BECAUSE YOU’VE READ THIS FAR...
Further proof of America’s racial profiling came with this viral video this weekend of two black men arrested in a Starbucks – because they sat in the coffee shop without ordering anything. The Starbucks CEO has issued an apology.
4. UNFIT TWIT
Corbyn told Marr that May’s Syria strikes looked like ‘policy made up by Twitter…and we don’t want that’. His charge that May was simply waiting for ‘instructions’ from Donald Trump is sure to be repeated today and Corbyn could well seize on the extraordinary interview given by former FBI director James Comey overnight.
Comey has a memoir to flog (and Trump has called him a ‘slimeball’), but still his words make very uncomfortable reading for the PM. “I don’t think he’s medically unfit to be president. I think he’s morally unfit to be president…A person who sees moral equivalence in Charlottesville, who talks about and treats women like they’re pieces of meat, who lies constantly about matters big and small and insists the American people believe it, that person’s not fit to be president of the United States, on moral grounds.” Our US site has the full story.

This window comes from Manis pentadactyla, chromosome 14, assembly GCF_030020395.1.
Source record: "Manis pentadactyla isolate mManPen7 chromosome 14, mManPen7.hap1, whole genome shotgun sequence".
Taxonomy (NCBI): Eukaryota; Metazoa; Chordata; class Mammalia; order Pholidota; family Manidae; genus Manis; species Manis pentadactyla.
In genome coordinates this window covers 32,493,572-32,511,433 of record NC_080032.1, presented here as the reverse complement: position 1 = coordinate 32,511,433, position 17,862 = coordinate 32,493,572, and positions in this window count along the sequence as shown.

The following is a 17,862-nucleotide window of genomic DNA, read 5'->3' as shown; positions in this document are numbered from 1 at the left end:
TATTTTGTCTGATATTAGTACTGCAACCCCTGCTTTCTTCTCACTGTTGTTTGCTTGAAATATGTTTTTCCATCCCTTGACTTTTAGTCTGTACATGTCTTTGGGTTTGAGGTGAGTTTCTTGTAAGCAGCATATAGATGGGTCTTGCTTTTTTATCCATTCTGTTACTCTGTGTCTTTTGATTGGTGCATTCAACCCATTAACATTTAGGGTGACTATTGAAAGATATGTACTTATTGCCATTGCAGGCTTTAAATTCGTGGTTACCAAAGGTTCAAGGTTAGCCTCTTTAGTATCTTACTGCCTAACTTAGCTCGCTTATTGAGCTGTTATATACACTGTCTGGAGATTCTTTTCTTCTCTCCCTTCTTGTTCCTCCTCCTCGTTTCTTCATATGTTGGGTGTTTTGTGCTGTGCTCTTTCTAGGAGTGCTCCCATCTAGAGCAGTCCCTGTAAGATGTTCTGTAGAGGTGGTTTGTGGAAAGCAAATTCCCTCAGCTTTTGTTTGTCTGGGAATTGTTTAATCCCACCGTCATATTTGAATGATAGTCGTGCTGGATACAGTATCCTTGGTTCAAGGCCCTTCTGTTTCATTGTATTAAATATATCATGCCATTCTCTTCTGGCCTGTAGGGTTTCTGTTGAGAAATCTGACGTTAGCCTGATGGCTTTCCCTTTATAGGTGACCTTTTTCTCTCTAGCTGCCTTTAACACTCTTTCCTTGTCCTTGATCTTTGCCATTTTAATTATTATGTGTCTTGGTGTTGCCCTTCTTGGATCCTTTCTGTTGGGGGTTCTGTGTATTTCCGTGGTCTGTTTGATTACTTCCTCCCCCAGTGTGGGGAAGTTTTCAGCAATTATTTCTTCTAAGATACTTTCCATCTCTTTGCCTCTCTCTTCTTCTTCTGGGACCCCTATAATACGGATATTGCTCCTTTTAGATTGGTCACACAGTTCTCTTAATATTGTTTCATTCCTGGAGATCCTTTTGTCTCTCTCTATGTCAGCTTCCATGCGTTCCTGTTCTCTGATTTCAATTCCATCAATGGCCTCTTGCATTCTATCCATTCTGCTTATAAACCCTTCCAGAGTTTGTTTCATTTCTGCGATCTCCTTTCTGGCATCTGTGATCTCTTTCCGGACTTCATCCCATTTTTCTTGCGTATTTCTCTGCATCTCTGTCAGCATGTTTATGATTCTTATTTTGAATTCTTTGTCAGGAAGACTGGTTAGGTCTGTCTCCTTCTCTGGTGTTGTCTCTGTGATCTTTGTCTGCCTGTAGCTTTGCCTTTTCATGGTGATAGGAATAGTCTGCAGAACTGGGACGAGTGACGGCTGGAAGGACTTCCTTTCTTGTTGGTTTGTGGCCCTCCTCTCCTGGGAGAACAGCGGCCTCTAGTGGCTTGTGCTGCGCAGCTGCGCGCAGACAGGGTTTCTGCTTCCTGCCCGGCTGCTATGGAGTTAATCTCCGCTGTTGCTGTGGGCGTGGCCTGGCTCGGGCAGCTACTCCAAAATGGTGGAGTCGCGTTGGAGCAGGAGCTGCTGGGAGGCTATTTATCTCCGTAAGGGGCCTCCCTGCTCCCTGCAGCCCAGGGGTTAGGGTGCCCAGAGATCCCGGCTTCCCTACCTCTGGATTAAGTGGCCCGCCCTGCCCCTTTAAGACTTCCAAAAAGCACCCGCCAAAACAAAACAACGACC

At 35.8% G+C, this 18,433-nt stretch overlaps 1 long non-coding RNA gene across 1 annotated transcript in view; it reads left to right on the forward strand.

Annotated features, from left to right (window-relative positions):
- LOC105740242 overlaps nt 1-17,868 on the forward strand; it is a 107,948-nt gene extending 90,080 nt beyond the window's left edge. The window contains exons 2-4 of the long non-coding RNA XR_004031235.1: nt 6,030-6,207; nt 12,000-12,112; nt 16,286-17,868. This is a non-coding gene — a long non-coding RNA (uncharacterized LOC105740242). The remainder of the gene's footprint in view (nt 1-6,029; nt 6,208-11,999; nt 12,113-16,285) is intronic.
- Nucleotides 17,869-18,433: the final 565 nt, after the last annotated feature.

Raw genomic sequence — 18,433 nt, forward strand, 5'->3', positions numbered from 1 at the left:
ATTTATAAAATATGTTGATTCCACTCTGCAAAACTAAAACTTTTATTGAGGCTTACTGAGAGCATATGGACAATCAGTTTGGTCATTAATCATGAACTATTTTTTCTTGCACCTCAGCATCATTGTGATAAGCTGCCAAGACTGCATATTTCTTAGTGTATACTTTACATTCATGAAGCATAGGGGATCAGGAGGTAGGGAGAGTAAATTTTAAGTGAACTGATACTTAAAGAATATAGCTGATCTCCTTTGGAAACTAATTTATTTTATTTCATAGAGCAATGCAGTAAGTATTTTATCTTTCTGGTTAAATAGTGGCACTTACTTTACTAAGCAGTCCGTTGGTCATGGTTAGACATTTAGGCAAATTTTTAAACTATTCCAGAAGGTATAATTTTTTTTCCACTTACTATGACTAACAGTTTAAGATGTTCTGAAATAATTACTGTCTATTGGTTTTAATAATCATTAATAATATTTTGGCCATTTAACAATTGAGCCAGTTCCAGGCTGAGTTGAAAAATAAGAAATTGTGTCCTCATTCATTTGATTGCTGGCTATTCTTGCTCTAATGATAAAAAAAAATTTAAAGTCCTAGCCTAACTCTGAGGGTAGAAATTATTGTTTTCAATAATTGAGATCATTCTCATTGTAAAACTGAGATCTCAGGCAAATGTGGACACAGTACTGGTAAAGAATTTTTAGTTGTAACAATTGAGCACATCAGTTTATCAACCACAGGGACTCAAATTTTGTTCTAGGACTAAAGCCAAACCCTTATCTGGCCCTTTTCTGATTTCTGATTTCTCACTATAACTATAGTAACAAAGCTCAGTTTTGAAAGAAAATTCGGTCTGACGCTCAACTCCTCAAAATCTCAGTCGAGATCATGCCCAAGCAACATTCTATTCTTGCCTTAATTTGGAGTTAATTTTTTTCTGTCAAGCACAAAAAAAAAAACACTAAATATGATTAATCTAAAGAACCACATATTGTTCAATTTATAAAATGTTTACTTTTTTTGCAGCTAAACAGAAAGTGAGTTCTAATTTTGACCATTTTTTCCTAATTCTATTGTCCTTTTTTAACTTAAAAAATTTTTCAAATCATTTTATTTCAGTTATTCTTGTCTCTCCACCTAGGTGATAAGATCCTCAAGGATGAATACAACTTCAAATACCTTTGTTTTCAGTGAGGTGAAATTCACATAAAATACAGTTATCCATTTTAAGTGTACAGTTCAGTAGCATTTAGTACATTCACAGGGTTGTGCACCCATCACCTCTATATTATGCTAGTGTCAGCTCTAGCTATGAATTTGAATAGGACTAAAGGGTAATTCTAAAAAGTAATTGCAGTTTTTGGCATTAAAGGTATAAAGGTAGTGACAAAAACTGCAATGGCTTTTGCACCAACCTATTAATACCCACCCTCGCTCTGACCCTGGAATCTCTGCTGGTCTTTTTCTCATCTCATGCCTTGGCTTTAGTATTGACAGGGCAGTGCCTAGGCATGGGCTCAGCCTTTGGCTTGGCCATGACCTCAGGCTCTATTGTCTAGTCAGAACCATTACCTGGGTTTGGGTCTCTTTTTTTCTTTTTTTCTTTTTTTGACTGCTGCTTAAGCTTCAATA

5. WINDRUSH PUSH
In case anyone had forgotten, the Commonwealth Heads of Government meeting starts in London today. Before the Syria and Salisbury events of late, the PM had been planning to make this a major post-Brexit style ‘global Britain’ event, telling the Cabinet it would be the biggest ever summit on UK soil. So it’s all the more embarrassing that Downing Street has rejected a formal diplomatic request from Barbados to discuss fears over of deporting ‘Windrush generation’ migrants to the UK.
Anger is growing over the uncertain status of potentially thousands of British citizens. The Guardian has been doing sterling work revealing how some pensioners who came to the UK to work in essential services in the 1950s and 1960s are being denied access to state healthcare, losing their jobs and even being threatened with deportation. Minister Caroline Nokes used a blog in The Voice to insist she was ‘working hard’ to give all Windrush migrants the right documents. Sounds like they will have to work harder.